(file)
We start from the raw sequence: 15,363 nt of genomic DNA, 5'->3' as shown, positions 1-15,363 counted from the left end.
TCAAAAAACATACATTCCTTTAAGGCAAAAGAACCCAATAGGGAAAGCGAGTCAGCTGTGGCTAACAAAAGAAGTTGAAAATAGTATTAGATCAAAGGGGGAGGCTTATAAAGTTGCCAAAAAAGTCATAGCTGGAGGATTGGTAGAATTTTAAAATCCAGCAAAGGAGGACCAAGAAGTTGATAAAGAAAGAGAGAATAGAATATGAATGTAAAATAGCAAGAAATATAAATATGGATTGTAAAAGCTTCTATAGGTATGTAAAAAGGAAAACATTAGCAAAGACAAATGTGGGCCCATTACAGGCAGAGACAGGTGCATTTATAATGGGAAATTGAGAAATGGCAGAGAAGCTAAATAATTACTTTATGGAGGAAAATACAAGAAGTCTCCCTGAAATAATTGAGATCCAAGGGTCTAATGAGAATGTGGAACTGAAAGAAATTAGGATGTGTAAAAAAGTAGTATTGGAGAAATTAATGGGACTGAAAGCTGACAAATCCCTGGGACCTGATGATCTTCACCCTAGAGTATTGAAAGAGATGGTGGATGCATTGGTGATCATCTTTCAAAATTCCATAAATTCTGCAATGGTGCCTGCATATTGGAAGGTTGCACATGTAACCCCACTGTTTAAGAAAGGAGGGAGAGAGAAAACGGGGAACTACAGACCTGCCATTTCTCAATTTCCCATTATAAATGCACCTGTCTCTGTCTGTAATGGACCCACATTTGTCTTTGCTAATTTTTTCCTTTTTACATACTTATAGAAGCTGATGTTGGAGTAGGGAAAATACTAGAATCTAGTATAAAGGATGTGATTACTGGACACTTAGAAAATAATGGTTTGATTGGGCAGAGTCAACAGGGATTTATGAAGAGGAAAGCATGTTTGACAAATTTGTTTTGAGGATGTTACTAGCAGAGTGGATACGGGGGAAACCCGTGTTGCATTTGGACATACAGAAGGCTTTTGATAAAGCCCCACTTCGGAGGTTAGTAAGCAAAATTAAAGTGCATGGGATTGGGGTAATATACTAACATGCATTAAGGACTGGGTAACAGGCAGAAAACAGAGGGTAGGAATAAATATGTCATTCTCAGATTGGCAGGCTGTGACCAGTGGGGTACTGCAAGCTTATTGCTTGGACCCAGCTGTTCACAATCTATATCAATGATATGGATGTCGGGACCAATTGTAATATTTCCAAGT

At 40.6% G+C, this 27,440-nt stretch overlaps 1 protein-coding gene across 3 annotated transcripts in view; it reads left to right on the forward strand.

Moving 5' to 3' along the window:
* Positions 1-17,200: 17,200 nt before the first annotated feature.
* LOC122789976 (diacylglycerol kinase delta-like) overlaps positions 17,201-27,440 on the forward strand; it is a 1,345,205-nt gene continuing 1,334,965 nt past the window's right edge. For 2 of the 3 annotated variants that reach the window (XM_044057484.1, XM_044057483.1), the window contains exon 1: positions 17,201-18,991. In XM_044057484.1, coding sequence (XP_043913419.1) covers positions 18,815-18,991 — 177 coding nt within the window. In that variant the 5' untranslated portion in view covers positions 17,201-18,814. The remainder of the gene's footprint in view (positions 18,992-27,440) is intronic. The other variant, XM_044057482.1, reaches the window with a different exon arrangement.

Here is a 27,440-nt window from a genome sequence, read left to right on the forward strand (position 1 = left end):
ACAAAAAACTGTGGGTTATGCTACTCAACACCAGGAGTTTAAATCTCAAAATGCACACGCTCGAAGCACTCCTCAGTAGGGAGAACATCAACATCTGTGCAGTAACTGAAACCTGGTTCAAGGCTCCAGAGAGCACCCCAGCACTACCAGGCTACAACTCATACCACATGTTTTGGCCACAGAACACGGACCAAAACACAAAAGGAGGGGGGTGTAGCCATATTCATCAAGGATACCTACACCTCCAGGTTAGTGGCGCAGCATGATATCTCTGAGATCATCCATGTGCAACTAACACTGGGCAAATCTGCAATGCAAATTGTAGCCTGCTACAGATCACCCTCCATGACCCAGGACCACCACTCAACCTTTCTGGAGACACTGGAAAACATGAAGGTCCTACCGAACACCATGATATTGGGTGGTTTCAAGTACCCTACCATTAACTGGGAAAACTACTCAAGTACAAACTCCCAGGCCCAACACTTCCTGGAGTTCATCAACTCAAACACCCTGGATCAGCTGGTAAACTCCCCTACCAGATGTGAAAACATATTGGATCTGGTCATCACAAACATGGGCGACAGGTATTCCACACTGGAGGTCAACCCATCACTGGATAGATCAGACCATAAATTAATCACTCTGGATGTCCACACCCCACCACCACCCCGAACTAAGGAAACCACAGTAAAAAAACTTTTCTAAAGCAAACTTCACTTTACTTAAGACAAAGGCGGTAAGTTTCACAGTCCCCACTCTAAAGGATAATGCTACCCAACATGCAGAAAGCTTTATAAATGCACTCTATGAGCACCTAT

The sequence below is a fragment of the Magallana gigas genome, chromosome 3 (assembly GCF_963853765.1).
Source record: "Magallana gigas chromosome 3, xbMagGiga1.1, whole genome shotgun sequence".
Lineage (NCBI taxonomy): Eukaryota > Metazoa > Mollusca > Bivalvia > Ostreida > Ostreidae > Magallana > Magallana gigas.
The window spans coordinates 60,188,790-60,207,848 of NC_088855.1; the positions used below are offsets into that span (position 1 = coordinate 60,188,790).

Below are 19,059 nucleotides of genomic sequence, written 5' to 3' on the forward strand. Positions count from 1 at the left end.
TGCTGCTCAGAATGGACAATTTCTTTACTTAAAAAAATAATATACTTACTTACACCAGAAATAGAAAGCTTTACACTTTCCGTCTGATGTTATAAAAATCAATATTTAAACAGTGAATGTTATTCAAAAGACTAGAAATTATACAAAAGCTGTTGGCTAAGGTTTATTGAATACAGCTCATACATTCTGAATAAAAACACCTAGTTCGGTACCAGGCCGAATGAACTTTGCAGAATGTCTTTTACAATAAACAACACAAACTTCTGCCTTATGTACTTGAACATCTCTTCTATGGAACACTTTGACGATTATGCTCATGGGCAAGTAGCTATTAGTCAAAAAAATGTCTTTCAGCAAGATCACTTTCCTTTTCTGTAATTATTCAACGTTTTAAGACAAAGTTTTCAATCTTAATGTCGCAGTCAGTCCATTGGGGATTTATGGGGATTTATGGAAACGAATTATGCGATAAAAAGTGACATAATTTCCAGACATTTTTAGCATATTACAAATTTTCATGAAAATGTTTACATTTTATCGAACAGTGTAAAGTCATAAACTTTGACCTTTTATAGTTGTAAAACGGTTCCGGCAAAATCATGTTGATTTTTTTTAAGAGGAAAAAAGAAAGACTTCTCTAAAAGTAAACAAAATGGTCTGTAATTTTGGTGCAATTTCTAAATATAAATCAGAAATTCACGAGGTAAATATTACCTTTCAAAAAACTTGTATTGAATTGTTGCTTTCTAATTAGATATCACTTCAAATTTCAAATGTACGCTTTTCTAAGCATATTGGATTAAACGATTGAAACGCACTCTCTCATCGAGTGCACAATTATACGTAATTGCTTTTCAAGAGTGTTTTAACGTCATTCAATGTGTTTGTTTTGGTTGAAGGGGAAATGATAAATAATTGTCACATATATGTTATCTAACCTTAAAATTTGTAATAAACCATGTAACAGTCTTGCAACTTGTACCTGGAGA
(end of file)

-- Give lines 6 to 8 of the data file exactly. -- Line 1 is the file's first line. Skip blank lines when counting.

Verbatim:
* LOC122789976 (diacylglycerol kinase delta-like) overlaps positions 17,201-27,440 on the forward strand; it is a 1,345,205-nt gene continuing 1,334,965 nt past the window's right edge. For 2 of the 3 annotated variants that reach the window (XM_044057484.1, XM_044057483.1), the window contains exon 1: positions 17,201-18,991. In XM_044057484.1, coding sequence (XP_043913419.1) covers positions 18,815-18,991 — 177 coding nt within the window. In that variant the 5' untranslated portion in view covers positions 17,201-18,814. The remainder of the gene's footprint in view (positions 18,992-27,440) is intronic. The other variant, XM_044057482.1, reaches the window with a different exon arrangement.

Here is a 27,440-nt window from a genome sequence, read left to right on the forward strand (position 1 = left end):
ACAAAAAACTGTGGGTTATGCTACTCAACACCAGGAGTTTAAATCTCAAAATGCACACGCTCGAAGCACTCCTCAGTAGGGAGAACATCAACATCTGTGCAGTAACTGAAACCTGGTTCAAGGCTCCAGAGAGCACCCCAGCACTACCAGGCTACAACTCATACCACATGTTTTGGCCACAGAACACGGACCAAAACACAAAAGGAGGGGGGTGTAGCCATATTCATCAAGGATACCTACACCTCCAGGTTAGTGGCGCAGCATGATATCTCTGAGATCATCCATGTGCAACTAACACTGGGCAAATCTGCAATGCAAATTGTAGCCTGCTACAGATCACCCTCCATGACCCAGGACCACCACTCAACCTTTCTGGAGACACTGGAAAACATGAAGGTCCTACCGAACACCATGATATTGGGTGGTTTCAAGTACCCTACCATTAACTGGGAAAACTACTCAAGTACAAACTCCCAGGCCCAACACTTCCTGGAGTTCATCAACTCAAACACCCTGGATCAGCTGGTAAACTCCCCTACCAGATGTGAAAACATATTGGATCTGGTCATCACAAACATGGGCGACAGGTATTCCACACTGGAGGTCAACCCATCACTGGATAGATCAGACCATAAATTAATCACTCTGGATGTCCACACCCCACCACCACCCCGAACTAAGGAAACCACAGTAAAAAAACTTTTCTAAAGCAAACTTCACTTTACTTAAGACAAAGGCGGTAAGTTTCACAGTCCCCACTCTAAAGGATAATGCTACCCAACATGCAGAAAGCTTTATAAATGCACTCTATGAGCACCTAT